BioPhotonics published an article on small cameras and their endoscopic applications. The overall endoscope market is growing at a modest 3% a year, said Teri Minor, a senior analyst at the technology market research firm Frost & Sullivan. But there are segments within it, such as the gastrointestinal one, that are growing much faster. “They have new technologies, like capsule endoscopy, which have growth rates through 2016 that could be as much as 18 or 19 percent a year,” she said.
Given Imaging second-generation pill-camera measures 11 x 26 mm and weighs <4 g. The camera snaps 35 pictures a second, and its wide field of view allows doctors to see twice the surface area of that seen with other capsules, said Given Imaging CEO Homi Shamir.
In September 2009 Medigus Ltd. of Omer, Israel announced a 1.2-mm video camera, claiming to have produced the smallest such device in the world. Medigus currently is working with medical device companies and academic teams around the globe to incorporate it into various devices. As the company's product development manager Ariel Smoliar noted, Medigus' sensor fits approximately 50,000 (220H X 224V) of 2.2um pixels into an area that measures 0.7 mm on a side. This is five times the number of fibers in a fiber bundle solution, making the small-area sensor effectively high resolution compared with that alternative.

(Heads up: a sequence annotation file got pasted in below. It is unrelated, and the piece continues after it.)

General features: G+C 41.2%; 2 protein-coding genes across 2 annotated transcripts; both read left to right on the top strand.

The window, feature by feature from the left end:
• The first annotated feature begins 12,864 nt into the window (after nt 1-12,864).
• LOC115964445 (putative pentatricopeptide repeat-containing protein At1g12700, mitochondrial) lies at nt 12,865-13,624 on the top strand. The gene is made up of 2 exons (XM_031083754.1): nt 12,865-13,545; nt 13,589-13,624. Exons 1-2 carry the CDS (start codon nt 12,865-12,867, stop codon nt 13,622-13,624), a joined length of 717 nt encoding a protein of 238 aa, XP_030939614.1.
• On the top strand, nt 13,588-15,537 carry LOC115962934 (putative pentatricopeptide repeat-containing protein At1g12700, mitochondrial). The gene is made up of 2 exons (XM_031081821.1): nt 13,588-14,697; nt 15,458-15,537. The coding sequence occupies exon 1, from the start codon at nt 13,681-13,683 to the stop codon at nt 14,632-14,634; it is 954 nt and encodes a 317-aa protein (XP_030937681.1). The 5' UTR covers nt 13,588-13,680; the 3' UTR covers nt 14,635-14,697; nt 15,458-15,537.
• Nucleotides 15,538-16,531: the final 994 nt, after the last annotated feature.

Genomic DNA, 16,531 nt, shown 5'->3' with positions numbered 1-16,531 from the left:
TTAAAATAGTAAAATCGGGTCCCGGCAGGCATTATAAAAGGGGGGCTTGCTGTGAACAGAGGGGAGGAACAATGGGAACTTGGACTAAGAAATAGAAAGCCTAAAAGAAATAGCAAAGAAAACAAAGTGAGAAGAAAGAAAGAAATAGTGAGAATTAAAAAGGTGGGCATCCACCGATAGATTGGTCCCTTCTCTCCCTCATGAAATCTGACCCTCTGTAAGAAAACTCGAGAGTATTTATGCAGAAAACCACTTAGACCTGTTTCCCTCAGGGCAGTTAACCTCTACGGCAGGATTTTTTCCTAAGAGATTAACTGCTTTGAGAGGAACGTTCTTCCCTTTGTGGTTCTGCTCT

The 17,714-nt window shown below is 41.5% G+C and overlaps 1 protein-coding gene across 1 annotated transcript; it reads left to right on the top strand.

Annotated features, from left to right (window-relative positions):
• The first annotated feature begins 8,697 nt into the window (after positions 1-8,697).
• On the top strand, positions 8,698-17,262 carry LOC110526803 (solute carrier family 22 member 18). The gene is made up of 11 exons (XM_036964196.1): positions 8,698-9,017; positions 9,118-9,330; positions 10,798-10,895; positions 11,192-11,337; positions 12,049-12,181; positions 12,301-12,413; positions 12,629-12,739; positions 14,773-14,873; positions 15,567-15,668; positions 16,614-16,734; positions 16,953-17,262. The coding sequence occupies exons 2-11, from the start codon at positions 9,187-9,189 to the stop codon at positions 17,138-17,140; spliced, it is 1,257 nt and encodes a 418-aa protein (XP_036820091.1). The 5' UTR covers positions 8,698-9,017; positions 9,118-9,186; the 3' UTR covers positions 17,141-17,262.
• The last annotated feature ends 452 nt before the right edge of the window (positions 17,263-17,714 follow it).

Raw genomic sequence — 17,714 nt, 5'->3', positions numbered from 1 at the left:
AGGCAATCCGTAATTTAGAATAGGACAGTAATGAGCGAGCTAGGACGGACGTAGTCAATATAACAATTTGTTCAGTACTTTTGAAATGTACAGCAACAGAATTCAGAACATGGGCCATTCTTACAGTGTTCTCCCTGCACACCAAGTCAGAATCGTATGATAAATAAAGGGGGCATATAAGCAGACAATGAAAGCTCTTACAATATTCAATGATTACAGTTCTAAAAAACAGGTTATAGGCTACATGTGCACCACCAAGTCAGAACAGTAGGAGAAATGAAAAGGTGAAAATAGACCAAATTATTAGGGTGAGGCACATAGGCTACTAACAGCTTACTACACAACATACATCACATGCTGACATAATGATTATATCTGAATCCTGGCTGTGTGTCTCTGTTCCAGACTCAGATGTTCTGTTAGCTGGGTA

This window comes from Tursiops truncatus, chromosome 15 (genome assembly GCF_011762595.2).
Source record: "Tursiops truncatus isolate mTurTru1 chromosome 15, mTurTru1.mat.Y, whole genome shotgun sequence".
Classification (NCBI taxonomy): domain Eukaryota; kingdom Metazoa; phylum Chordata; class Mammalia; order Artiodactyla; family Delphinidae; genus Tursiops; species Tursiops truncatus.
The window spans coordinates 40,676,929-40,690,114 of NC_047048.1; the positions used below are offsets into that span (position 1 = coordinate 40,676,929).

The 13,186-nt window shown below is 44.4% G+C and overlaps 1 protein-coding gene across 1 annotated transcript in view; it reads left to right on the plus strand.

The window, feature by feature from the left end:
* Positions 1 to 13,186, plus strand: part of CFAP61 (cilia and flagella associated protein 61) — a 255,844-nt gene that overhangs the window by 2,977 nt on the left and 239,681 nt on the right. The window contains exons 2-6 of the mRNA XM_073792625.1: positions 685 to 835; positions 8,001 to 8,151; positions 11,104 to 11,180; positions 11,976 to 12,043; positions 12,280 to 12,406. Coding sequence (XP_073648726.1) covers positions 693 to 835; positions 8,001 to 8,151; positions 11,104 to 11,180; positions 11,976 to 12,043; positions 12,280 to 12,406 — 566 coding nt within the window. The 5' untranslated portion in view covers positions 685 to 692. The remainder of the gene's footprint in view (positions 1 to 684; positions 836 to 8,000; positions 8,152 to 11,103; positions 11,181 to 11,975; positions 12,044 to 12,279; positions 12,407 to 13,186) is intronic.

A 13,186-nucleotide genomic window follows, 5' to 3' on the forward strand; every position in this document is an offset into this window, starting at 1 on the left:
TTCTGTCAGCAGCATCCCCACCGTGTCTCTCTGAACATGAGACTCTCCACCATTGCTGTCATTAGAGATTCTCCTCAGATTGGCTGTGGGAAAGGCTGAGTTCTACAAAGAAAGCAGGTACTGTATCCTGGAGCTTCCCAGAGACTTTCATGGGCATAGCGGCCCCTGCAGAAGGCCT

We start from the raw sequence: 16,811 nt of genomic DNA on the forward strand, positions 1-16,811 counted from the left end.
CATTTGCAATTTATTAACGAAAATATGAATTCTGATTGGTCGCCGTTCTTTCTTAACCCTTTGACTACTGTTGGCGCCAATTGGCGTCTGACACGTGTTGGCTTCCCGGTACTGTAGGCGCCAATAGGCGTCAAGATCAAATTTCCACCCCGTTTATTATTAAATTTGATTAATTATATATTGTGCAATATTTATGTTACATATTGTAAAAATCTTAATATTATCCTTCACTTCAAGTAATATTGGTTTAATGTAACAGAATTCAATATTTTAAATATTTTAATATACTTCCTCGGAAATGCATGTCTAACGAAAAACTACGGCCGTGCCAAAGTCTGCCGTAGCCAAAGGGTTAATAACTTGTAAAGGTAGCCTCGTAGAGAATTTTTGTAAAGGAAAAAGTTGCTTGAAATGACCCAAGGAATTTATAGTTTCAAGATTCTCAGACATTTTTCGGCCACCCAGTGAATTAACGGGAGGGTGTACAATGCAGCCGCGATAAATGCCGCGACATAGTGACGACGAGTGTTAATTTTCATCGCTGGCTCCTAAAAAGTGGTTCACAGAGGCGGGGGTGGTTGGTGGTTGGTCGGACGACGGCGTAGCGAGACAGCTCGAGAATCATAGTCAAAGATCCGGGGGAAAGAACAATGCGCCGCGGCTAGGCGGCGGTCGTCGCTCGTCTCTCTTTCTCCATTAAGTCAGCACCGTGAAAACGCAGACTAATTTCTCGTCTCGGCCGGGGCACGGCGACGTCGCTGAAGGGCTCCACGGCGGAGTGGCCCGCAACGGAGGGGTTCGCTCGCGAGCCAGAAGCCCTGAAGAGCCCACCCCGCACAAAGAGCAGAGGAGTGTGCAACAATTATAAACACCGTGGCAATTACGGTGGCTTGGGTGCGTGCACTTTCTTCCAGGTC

The sensors for the Medigus camera are manufactured by TowerJazz. TowerJazz runs 8-in. wafers, which means there can be close to 50,000 half-square-millimeter sensors on each one. That multitude is part of what enables the sensors to be produced cheaply enough to render the camera disposable. The advantage of this approach is that it eliminates the need for sterilization between procedures, which can be expensive and a source of infection if not done properly.
The small size of these sensors – as compared with those in other applications – is not necessarily the result of going with a smaller pixel, said Avi Strum, TowerJazz VP and GM. The need to capture clear images in low light makes it difficult – if not impossible – to shrink the pixels much from the size of those used in devices such as cell phones.
Thanks to A.L. for sending me the link!